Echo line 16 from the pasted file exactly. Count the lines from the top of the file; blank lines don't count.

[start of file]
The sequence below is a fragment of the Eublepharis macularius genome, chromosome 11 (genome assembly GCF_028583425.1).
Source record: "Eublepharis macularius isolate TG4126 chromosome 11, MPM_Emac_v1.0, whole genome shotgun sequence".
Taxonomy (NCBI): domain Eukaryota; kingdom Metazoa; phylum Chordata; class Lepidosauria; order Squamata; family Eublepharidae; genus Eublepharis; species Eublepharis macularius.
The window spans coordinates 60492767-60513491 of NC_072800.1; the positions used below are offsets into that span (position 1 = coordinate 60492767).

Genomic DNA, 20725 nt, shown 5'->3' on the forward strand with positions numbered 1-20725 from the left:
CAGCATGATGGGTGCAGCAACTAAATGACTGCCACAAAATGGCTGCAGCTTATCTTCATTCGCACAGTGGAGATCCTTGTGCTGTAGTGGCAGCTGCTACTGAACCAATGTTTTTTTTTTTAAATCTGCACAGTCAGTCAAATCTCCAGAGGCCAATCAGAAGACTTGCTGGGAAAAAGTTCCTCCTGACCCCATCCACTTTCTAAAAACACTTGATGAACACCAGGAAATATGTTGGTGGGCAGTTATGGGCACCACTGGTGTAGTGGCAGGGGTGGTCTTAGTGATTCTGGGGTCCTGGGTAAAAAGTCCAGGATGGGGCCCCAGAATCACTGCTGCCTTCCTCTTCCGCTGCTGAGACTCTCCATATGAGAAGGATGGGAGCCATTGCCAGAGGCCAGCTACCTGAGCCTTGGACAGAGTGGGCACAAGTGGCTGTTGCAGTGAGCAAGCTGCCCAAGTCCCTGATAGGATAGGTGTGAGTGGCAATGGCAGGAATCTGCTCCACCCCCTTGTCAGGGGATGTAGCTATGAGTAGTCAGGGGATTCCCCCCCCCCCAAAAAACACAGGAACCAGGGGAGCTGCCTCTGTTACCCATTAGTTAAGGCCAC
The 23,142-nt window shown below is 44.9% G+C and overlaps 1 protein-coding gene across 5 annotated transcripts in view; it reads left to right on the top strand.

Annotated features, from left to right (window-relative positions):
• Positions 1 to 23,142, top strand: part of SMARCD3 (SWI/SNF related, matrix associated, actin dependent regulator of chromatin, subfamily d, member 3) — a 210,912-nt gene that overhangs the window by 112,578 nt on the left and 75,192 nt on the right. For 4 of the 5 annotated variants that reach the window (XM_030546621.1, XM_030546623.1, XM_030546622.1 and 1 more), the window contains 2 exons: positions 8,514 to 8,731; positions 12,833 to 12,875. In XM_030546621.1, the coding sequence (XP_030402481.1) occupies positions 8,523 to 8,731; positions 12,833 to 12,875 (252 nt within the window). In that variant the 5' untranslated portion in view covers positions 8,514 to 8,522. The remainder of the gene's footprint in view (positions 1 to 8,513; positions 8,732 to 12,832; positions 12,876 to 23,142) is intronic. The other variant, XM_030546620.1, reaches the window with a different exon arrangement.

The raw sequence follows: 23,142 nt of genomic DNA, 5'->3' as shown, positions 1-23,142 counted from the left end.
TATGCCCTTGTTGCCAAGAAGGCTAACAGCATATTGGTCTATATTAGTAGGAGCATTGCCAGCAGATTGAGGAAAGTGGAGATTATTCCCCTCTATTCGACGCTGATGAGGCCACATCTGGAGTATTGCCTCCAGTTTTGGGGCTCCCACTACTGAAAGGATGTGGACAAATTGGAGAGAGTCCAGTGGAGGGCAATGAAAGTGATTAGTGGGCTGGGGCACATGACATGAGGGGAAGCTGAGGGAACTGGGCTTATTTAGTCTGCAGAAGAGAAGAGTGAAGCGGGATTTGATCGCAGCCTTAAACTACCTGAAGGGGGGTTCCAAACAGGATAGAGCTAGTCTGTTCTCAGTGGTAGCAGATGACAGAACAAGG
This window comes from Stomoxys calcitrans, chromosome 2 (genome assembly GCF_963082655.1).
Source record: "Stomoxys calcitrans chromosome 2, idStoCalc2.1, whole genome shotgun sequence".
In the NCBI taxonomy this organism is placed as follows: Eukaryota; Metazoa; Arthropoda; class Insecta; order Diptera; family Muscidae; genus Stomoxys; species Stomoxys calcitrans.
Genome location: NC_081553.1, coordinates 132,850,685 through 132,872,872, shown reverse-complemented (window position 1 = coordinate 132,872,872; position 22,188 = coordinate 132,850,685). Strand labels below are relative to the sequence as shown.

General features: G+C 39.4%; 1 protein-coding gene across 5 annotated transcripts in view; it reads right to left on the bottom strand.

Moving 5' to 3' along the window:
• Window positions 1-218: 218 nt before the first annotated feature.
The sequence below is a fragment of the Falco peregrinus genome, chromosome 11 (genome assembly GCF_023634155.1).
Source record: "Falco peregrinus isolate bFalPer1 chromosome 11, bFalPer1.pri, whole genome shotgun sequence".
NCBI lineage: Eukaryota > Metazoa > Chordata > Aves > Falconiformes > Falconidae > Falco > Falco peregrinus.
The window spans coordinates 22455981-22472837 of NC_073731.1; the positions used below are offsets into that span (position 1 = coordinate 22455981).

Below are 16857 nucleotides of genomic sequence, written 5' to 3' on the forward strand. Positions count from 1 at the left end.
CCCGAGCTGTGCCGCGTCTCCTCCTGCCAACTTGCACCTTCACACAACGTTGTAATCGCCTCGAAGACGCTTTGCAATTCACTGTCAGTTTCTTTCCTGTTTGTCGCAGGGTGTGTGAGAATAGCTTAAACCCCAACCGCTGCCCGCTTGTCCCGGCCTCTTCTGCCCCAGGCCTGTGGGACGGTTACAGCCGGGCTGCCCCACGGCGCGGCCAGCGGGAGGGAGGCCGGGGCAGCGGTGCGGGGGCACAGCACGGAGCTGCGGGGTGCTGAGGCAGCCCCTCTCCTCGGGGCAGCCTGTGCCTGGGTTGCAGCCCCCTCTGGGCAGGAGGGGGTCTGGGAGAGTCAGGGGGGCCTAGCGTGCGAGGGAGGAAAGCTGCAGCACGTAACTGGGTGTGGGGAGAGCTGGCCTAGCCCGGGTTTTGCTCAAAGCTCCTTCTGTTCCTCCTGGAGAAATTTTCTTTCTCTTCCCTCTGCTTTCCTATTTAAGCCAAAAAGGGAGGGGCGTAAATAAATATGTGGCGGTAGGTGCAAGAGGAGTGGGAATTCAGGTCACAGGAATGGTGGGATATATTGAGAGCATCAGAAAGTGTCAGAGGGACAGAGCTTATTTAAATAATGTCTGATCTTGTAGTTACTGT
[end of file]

General features: G+C 39.4%; 1 protein-coding gene across 5 annotated transcripts in view; it reads right to left on the bottom strand.